Randy Knight, City Manager, Winter Park, FL
Randy Knight was the lead staff member in the efforts by the City of Winter Park, Florida to municipalize beginning in 2000. Despite opposition from the local utility (Progress Energy Florida), the municipalization effort passed with 69% of the vote in September 2003. After issuing Requests for Proposala (RFP’s) for power supply and management of the distribution system, the City of Winter Park began supplying community-owned power on June 1, 2005. Since becoming a municipal utility, significant strides have been made in reliability improvements including placing over 7 miles of mainline feeders underground and completing 5 neighborhood undergrounding projects.
Randy Knight – Winter Park, FL
City of Winter Park
Paul Fenn, Utility Reform Expert of San Francisco-based Local Power, Inc.
Paul Fenn of Local Power Inc. (LPI) is a San Francisco-based expert advocate of major new local government-based energy laws and regulations at the state level in several major U.S. energy markets, including California, Massachusetts, New Jersey and Ohio. In business since 1995, Local Power has put together, and is in charge of, some of the world’s largest green power relocalization development projects, including the City and County of San Francisco. Analyzing detailed utility demand data and other government infrastructure and land use data, LPI has accumulated the modeling and analysis capacity to crack the code on green power, enabling a dramatic, accelerated, scaled county-wide switchover to a whole new kind of power.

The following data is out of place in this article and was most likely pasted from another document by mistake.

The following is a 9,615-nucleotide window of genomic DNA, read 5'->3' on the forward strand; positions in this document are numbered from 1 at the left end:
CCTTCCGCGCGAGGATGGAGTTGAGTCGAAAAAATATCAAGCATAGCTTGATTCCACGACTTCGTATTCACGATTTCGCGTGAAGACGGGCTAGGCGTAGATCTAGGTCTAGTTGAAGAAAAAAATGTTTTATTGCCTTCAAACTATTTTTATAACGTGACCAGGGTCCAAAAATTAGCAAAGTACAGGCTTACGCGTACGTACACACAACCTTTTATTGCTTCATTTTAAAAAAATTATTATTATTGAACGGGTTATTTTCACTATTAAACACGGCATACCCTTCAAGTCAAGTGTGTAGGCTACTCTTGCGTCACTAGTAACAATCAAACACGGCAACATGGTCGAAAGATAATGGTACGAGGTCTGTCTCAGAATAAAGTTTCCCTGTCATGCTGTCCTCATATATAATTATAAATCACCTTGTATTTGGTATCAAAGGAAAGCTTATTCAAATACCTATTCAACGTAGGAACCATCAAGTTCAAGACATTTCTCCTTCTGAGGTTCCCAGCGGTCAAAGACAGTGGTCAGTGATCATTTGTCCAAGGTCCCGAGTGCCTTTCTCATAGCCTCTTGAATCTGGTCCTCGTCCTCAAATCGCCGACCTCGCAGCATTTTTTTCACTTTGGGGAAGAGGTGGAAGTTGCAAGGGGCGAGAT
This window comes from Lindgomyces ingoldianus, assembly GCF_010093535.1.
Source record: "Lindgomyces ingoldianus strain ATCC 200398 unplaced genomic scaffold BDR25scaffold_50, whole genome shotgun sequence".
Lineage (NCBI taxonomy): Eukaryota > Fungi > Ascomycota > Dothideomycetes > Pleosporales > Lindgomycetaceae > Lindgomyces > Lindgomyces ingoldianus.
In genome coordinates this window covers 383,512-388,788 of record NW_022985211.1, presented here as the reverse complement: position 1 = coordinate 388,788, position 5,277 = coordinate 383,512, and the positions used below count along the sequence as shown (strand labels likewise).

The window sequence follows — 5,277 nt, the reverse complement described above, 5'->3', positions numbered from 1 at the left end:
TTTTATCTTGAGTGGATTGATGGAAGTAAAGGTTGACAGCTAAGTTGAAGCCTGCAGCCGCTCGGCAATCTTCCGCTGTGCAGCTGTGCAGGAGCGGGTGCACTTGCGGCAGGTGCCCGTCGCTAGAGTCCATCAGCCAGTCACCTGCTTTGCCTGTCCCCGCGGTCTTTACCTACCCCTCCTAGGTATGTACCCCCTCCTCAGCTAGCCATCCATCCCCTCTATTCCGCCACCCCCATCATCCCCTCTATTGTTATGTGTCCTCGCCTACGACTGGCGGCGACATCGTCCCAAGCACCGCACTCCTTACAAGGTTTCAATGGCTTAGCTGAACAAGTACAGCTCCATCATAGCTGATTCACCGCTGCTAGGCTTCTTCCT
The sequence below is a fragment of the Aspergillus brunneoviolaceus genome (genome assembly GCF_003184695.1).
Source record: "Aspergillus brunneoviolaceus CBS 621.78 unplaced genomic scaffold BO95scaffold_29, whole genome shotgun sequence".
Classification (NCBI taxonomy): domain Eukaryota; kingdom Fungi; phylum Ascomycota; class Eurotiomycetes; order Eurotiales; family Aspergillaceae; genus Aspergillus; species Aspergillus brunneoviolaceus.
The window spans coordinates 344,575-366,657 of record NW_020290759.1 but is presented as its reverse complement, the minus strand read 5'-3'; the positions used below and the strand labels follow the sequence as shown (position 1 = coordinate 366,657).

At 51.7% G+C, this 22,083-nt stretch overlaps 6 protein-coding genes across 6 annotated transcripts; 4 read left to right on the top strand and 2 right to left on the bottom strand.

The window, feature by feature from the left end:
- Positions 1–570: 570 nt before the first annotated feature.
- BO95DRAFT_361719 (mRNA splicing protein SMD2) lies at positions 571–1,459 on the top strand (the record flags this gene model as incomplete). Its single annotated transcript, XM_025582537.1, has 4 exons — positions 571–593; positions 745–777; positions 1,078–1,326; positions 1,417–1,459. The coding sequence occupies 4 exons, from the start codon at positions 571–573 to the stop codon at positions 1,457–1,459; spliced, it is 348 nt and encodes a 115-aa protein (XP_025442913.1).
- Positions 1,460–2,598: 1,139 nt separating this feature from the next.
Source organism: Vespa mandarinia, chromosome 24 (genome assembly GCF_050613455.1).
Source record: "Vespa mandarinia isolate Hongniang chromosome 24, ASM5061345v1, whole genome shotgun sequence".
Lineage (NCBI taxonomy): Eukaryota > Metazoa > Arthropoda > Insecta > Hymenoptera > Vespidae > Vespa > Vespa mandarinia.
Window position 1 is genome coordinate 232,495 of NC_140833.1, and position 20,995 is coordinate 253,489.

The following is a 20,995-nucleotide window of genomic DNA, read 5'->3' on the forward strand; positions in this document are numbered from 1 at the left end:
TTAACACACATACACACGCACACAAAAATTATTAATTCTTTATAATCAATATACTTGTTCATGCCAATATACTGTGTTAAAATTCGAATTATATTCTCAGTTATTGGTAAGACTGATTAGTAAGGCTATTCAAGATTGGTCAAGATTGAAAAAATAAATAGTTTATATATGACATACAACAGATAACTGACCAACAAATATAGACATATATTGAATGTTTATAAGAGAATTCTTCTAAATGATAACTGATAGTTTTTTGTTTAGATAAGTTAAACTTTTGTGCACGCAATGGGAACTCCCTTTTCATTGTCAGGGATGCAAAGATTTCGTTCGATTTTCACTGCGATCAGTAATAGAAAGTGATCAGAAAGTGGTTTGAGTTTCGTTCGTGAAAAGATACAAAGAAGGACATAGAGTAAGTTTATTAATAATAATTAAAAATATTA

In 2010, LPI formed the official Political Action Committee in California to oppose and ultimately defeat Proposition 16, drafted and promoted at $46 million by Northern California Energy Corporation Pacific Gas & Electric (PGE Corp) primarily to stop LPI’s Community Choice movement from spreading beyond Marin Countyand San Francisco. Today, over a million Americans receive power under the CCA laws that LPI has written and helped bring to fruition.
Paul Fenn Video
Charles McGlashan, Chairman, Marin Energy Authority
Supervisor Charles McGlashan shares Marin County’s experience solving a challenge also facing Boulder: How can a community can take control of its energy supply? Mr. McGlashan led the Marin County, California effort to adopt Marin Clean Energy. MCE is a joint power authority designed to serve the community’s priorities by providing 25% of consumer energy from renewable sources. While avoiding coal and nuclear power, Marin Clean Energy allows electric consumers to choose non-polluting renewable energy, foster development of local green power generation, and protect homes and businesses from uncertain fuel prices.
As a member of the Marin Board of Supervisors since 2004, Charles McGlashan has earned a reputation for innovation and working with all parties to ensure that Marin County remains a spectacular place to live and work. Prior to elected office, Mr. McGlashan worked for twenty-one years in environmental consulting, corporate finance and strategic planning. Recognized by many organizations for his environmental leadership, Supervisor McGlashan holds a BA from Yale and MBA from Stanford, both awarded with honors.
Clean Energy Action honors the passing of Charles McGlashan. Shortly after California’s victory for Community Choice Aggregation (CCA), Supervisor McGlashan passed away from a heart condition while on a ski trip. The community of Marin was thunderstruck, as were clean energy advocates throughout the country.
Charles McGlashan Video
Marin Energy Authority